Researchers Use One-Step, 3D Printing Process to Print Structures Made of Two Different Materials

For the first time, a research team from Washington State University have used a one-step, three-dimensional (3D) printing process to print structures composed of two entirely different materials.

Closeup of 3D printed multimaterial sample object (Credit: Washington State University)

This latest breakthrough could possibly allow manufacturers to reduce their production steps and employ a single machine to develop intricate products with multiple components in just one operation. To date, 3D printing, also called additive manufacturing, has been mostly restricted to using a single material at a time.

Headed by Amit Bandyopadhyay, Herman and Brita Lindholm Endowed Chair Professor in the School of Mechanical and Materials Engineering, the research team utilized 3D printing technology to print out ceramic and metal structures, and also a bimetallic tube that is nonmagnetic in one end and magnetic in the other. The results of the study have been reported in the May issue of Additive Manufacturing.

More precise, versatile product characteristics

3D printing has redefined a number of industrial practices and has considerably influenced the protocols of product design. Individuals who require a customized part can simply design that part on a computer and easily print it out.

Conversely, manufacturers can print parts by putting only a single material into a printer. The ability to use more than one material at a time will allow them to better control a range of properties like corrosion protection and heat conduction, and also control environmental adaptation in their materials.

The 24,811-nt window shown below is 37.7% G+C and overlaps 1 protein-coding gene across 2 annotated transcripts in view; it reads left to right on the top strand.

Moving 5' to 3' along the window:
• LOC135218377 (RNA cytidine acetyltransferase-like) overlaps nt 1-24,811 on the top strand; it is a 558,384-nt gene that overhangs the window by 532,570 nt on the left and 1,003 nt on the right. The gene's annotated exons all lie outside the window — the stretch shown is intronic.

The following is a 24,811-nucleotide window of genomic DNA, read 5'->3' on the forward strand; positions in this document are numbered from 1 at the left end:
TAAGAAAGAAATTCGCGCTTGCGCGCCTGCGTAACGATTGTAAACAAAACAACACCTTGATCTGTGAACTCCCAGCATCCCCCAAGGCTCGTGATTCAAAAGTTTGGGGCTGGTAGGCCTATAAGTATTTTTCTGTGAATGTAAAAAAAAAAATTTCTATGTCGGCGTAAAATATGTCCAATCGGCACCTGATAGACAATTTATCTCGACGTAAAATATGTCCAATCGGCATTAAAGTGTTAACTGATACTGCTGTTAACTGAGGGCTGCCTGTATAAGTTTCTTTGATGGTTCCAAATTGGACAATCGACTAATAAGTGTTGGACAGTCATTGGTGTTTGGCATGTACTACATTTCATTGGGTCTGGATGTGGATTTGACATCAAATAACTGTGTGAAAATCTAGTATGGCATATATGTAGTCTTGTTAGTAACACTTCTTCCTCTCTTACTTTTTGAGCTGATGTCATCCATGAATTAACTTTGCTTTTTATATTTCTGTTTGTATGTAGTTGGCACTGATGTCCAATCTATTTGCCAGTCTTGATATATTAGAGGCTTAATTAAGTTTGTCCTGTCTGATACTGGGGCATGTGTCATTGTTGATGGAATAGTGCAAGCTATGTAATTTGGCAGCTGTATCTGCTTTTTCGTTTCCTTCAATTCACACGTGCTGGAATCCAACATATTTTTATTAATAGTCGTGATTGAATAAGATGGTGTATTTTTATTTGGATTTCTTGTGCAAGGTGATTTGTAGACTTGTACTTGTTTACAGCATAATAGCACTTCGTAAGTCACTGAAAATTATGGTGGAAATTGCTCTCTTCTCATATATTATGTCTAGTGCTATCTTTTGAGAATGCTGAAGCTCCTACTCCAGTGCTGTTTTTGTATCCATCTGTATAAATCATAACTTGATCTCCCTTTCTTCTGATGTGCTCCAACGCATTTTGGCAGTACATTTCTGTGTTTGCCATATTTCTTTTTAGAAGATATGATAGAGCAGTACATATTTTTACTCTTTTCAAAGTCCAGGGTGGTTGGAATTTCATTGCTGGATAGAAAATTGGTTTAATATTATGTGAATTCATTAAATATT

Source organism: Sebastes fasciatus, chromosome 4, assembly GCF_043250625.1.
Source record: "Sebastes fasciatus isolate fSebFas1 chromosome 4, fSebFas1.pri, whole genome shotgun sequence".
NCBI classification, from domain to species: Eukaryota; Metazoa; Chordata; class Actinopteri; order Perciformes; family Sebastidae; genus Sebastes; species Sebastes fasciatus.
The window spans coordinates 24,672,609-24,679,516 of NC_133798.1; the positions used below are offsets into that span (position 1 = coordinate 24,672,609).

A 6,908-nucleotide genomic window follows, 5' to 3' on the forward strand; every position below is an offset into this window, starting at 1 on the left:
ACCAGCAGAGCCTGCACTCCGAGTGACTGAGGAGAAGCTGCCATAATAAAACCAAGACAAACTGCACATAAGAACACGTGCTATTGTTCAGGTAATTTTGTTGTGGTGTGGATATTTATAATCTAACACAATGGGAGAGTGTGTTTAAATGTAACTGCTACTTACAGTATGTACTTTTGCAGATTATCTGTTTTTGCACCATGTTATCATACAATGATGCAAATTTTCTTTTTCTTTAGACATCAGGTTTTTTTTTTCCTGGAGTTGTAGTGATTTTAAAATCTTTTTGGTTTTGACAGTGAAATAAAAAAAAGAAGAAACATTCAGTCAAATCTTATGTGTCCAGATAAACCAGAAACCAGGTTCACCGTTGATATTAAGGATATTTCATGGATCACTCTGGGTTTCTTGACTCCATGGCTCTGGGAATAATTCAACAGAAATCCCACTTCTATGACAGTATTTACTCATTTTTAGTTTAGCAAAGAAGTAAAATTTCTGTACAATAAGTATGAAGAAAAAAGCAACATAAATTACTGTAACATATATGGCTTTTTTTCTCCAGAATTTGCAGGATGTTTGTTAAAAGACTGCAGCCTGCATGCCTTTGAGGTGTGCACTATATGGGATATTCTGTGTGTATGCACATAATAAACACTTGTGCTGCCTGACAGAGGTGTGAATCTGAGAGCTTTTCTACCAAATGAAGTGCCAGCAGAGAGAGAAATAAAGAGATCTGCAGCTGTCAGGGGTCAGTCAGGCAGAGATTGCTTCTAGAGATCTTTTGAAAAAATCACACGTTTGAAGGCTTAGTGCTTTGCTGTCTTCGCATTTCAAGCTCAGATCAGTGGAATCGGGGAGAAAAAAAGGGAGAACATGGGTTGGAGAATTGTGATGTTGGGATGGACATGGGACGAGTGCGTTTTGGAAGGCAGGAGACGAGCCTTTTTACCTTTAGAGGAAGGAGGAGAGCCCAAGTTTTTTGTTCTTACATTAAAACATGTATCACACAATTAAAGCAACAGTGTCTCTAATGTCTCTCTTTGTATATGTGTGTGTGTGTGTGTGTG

This is a step towards the next level of manufacturing and the next generation of design, validation, optimization and manufacturing using 3D printing.

Professor Amit Bandyopadhyay, Washington State University

Strength without adhesives

Moreover, once multimaterial, 3D printing is adopted, manufacturers will no longer have to use the joint connections or adhesives that are currently needed for producing multimaterial products.

You could be joining two very strong materials together, but their connection will only be as strong as their adhesive. Multimaterial, additive manufacturing helps get rid of the weak point.”

Professor Amit Bandyopadhyay, Washington State University

Using a laser-based 3D printer, the researchers, which also included graduate students Bonny Onuike and Bryan Heer, joined the materials in one step and then printed out a copper and nickel-chromium structure.

The nickel-chromium alloy Inconel 718 is used for sheet metal components for airplane engines and in liquid-fueled rockets. While this material can considerably endure high temperatures, it cools very gradually.

However, upon adding copper to the 3D printing process, the researchers found that the part could be cooled 250% faster which can ultimately translate to higher fuel efficiency and a longer life for airplane engines.

Increased design options

The researchers, in collaboration with graduate students Yanning Zhang and Tom Gualtieri, were also able to print metal-ceramic material in a single operation.

This allows us to vary the composition and add functionality to a product during 3D printing that is traditionally very difficult to achieve, and we can do this in a single process with a single machine.”

Professor Amit Bandyopadhyay, Washington State University

The Joint Center for Aerospace Technology Innovation, the National Science Foundation, and NASA’s Marshall Space Flight Center funded the study.

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